Stagnation of Mortgages rates in July

Between 2010 and the first quarter of 2011, mortgage rates have risen from 3.27% to 3.90%. However the current tendency is for stagnation. Explanation.

Although rates are continuing to rise, we can distinguish a real slowing down in this rise. According to L’Observatoire Credit Logement/CSA, the average French mortgage rates in July 2011 was approximately the same as the one observed in June.
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However, if we compare it to the result in 2010 for the same period, we can see how huge the gap is with the 3.27% registered the summer of that year. This gap can be explained by a sharp rise in the first few months of 2011 with a rise of about 10 base points per month. Thankfully the growth slowed down in the second trimester.
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In fact, all the elements which seemed to indicate a new rise of  French mortgage rates don’t add up. “The increase which started in November 2010 was due to the new regulation of Bâle III which imposes on  banks to have more cash flow than before. Therefore, the banks tried to improve their margins with the new mortgages,” if we are to believe Michel Mouillart, a French economist.
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However, some experts estimate that new factors can appear such as the “cost of money” for instance, as there are still worries concerning the amount of  sovereign debt. Apparently, this phenomenon hasn’t yet played an important role but some estimate its influence will grow in the upcoming years.

Moreover, the rise of interbank rates seems inevitable and could lead to a new rise of mortgages rates. Olivier Eluere, economist for Crédit Agricole, is convinced that “the rise of French mortgages rates is going to continue”.
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Rise in Mortgage duration
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Appreciation since 2010 has indeed considerably affected most households. For instance, a household with a mortgage will reimburse  5.5% more a month than one who started a mortgage in November 2010.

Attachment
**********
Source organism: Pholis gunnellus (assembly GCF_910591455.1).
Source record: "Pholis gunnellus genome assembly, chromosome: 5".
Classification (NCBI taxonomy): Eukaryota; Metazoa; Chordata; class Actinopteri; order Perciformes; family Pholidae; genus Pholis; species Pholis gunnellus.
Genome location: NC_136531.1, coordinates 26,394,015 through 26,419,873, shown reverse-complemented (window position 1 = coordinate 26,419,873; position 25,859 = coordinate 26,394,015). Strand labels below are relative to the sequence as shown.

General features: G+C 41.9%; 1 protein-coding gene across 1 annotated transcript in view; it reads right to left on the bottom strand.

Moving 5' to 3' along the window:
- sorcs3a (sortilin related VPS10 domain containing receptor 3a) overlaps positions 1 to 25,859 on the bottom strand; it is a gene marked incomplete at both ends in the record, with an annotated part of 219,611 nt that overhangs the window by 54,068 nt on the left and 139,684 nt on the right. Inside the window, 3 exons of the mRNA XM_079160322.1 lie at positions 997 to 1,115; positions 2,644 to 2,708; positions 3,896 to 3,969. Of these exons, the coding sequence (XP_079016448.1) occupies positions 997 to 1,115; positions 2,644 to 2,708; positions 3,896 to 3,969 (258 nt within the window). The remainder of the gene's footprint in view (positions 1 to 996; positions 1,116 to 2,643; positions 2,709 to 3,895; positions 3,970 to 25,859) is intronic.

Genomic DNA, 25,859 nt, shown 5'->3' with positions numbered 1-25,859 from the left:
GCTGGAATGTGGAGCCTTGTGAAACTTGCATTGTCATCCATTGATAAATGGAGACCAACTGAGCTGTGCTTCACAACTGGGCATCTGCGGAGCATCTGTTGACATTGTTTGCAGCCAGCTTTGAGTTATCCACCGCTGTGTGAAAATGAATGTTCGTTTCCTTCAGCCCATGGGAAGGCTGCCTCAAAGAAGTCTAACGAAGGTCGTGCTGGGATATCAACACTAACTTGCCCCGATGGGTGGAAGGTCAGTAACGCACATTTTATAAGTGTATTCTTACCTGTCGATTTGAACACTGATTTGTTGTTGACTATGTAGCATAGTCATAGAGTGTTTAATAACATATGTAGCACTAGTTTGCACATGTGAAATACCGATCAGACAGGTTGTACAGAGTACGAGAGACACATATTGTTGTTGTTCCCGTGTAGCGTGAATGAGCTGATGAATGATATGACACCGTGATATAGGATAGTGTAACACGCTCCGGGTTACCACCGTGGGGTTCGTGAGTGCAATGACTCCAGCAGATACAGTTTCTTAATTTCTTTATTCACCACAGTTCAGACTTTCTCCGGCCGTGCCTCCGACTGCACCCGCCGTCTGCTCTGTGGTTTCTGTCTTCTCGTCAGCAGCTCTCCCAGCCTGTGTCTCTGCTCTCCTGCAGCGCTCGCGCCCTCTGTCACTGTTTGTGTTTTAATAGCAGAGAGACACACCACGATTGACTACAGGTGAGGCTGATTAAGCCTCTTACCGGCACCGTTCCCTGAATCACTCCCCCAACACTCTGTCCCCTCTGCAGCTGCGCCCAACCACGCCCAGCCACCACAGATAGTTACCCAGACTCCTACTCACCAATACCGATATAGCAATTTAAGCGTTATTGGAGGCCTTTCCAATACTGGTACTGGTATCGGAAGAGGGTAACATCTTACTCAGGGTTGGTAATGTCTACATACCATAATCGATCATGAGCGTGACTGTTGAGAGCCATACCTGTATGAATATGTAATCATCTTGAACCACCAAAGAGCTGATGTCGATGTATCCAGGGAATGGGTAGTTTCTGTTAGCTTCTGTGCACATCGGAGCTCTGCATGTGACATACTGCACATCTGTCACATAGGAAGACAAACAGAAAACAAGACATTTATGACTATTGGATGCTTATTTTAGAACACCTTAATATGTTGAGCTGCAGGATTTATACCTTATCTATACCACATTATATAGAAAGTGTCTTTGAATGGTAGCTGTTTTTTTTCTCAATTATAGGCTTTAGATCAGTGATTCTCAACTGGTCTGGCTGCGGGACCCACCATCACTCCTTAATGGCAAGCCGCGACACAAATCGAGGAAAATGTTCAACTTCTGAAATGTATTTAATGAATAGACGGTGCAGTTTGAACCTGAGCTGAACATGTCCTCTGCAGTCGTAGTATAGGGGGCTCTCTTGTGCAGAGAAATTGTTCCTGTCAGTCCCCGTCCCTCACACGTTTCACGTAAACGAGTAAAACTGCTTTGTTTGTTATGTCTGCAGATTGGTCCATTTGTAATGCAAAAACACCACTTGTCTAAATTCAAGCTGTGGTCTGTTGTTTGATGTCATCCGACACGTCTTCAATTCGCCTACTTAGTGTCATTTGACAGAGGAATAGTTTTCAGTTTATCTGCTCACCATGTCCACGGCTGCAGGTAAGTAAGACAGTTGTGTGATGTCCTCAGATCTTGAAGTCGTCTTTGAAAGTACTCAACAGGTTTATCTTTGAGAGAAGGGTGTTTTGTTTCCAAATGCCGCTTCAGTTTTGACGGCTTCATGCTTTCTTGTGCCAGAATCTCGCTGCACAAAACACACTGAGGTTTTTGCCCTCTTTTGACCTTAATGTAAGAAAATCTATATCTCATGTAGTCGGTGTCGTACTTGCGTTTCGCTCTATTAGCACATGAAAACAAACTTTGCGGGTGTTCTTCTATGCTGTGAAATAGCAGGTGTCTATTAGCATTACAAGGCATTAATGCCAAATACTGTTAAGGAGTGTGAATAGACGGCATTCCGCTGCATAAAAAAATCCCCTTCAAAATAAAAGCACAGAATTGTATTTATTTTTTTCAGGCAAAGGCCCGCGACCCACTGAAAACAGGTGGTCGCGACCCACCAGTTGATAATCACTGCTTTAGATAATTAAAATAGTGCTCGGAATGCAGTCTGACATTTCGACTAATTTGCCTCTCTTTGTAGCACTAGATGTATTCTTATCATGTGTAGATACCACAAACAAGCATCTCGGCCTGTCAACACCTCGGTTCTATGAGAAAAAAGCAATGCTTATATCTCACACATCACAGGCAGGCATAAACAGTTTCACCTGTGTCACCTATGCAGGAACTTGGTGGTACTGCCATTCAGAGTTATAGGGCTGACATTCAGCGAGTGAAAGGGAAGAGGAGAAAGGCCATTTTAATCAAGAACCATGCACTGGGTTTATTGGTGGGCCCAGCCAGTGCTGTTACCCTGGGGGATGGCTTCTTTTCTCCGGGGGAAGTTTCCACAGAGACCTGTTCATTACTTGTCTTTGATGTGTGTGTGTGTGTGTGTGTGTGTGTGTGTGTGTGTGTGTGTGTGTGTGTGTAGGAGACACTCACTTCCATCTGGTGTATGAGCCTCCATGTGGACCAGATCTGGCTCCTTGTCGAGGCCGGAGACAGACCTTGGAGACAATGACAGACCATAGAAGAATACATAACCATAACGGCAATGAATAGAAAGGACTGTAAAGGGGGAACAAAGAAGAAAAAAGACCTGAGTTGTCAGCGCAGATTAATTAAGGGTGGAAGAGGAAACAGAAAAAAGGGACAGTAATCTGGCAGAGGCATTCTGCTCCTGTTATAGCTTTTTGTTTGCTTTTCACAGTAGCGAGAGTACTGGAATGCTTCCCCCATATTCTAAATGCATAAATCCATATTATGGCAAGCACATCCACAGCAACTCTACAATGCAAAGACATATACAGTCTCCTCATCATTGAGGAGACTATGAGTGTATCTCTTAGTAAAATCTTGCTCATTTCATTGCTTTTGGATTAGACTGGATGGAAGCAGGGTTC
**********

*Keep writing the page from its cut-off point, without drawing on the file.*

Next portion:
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Consequently, in order to deal with this phenomenon, the duration of a French mortgage has increased and the amount of personal contribution as well. Nowadays on average a mortgage is contracted over 212 months (17 years approximately) compared to 206 months in the first quarter of 2010.  Concerning personal contribution, it has risen by about 12% in a year! In addition, some experts say this phenomenon will keep growing thanks to the deregulation of the resale market, because the input will be bigger from the sale of the first French property onwards.
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As a result, there is a modification in the profile of buyers. Michel Mouillart, French economist at the university Nanterre in Paris, estimates that less wealthy households and first time buyers will be more affected, compared to others categories. Nevertheless, the economist strongly thinks the rise of mortgage rates will continue but won’t last too long. Currently, the rates have reached a level  equivalent to the level of 2006 when the market was in full expansion..

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This entry was posted on Friday, August 5th, 2011 at 4:47 pm and is filed under Bank account, Finance, French mortgage . You can follow any responses to this entry through the RSS 2.0 feed. You can leave a response, or trackback from your own site.


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